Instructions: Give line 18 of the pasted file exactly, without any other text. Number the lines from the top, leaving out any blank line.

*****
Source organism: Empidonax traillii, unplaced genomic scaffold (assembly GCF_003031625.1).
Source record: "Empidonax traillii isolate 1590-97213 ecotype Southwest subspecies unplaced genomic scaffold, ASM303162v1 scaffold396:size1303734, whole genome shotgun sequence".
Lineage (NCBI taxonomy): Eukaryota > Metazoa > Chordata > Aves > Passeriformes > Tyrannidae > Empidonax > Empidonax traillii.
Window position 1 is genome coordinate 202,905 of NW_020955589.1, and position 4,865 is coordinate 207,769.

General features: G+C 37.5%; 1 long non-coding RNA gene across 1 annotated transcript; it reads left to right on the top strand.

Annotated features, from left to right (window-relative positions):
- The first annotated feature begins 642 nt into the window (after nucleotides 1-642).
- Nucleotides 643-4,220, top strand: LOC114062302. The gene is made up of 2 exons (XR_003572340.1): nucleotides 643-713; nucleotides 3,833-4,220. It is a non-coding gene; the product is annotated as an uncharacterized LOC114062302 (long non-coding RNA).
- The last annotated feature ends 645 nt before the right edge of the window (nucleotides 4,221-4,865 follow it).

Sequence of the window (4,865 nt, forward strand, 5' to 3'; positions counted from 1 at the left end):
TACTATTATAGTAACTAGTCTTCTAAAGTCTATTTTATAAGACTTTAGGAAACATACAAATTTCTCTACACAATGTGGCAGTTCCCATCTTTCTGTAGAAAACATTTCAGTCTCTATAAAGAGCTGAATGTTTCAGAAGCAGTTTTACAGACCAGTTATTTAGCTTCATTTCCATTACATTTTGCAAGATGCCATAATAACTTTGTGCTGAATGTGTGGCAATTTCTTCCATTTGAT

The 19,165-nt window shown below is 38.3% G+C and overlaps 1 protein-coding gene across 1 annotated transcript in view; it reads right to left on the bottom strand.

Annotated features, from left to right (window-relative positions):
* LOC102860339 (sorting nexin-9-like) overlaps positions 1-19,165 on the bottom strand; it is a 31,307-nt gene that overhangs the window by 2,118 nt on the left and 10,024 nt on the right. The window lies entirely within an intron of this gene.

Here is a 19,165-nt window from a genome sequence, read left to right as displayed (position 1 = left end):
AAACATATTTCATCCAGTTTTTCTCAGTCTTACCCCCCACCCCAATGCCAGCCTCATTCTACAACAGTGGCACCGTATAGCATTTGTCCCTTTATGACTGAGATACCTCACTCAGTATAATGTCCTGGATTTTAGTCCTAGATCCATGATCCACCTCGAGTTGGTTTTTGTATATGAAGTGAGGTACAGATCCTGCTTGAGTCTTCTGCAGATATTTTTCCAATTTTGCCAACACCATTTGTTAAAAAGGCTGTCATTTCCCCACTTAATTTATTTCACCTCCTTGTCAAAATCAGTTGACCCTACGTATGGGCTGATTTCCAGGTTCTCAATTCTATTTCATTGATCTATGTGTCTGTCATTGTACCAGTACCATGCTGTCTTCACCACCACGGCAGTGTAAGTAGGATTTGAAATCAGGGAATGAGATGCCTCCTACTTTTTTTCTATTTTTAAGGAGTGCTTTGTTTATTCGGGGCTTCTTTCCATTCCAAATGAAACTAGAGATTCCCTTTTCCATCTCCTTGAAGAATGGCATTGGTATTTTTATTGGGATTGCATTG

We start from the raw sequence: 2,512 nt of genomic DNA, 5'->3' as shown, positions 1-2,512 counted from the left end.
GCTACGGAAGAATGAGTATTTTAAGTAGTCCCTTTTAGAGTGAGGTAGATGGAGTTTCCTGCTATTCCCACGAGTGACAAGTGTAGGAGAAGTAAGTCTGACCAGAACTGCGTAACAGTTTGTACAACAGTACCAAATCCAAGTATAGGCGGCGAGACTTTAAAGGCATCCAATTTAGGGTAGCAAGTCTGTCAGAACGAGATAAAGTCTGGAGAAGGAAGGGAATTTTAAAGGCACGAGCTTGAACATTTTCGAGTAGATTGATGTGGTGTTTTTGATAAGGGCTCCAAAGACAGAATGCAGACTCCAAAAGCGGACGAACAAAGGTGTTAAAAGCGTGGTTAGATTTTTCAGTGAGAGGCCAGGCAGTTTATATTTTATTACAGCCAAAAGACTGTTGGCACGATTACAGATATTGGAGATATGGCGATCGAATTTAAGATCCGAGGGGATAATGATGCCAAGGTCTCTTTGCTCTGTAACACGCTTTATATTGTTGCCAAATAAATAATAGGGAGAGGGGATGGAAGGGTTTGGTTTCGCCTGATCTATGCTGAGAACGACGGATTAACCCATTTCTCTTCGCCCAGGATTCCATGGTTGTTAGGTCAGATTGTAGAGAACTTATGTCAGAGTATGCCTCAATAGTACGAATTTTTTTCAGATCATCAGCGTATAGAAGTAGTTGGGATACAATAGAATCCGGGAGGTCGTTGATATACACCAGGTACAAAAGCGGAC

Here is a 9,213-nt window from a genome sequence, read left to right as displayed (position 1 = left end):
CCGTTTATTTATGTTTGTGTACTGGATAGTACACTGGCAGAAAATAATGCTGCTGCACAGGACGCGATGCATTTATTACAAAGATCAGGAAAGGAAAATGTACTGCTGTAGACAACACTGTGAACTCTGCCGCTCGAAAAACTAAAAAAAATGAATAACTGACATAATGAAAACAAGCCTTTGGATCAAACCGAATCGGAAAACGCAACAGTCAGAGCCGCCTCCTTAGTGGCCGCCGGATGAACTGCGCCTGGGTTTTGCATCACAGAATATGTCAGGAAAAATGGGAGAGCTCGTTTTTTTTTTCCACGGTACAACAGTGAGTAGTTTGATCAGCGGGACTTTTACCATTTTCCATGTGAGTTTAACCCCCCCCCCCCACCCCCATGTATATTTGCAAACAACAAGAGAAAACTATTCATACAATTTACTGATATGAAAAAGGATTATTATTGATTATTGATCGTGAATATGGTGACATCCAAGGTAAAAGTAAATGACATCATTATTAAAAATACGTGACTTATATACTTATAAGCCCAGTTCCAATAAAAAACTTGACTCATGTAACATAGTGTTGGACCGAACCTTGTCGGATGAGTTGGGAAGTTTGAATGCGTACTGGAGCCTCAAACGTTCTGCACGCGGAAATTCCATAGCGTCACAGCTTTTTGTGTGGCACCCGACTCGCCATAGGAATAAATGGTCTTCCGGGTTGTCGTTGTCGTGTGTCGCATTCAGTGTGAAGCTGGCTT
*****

GCTACGGAAGAATGAGTATTTTAAGTAGTCCCTTTTAGAGTGAGGTAGATGGAGTTTCCTGCTATTCCCACGAGTGACAAGTGTAGGAGAAGTAAGTCTGACCAGAACTGCGTAACAGTTTGTACAACAGTACCAAATCCAAGTATAGGCGGCGAGACTTTAAAGGCATCCAATTTAGGGTAGCAAGTCTGTCAGAACGAGATAAAGTCTGGAGAAGGAAGGGAATTTTAAAGGCACGAGCTTGAACATTTTCGAGTAGATTGATGTGGTGTTTTTGATAAGGGCTCCAAAGACAGAATGCAGACTCCAAAAGCGGACGAACAAAGGTGTTAAAAGCGTGGTTAGATTTTTCAGTGAGAGGCCAGGCAGTTTATATTTTATTACAGCCAAAAGACTGTTGGCACGATTACAGATATTGGAGATATGGCGATCGAATTTAAGATCCGAGGGGATAATGATGCCAAGGTCTCTTTGCTCTGTAACACGCTTTATATTGTTGCCAAATAAATAATAGGGAGAGGGGATGGAAGGGTTTGGTTTCGCCTGATCTATGCTGAGAACGACGGATTAACCCATTTCTCTTCGCCCAGGATTCCATGGTTGTTAGGTCAGATTGTAGAGAACTTATGTCAGAGTATGCCTCAATAGTACGAATTTTTTTCAGATCATCAGCGTATAGAAGTAGTTGGGATACAATAGAATCCGGGAGGTCGTTGATATACACCAGGTACAAAAGCGGAC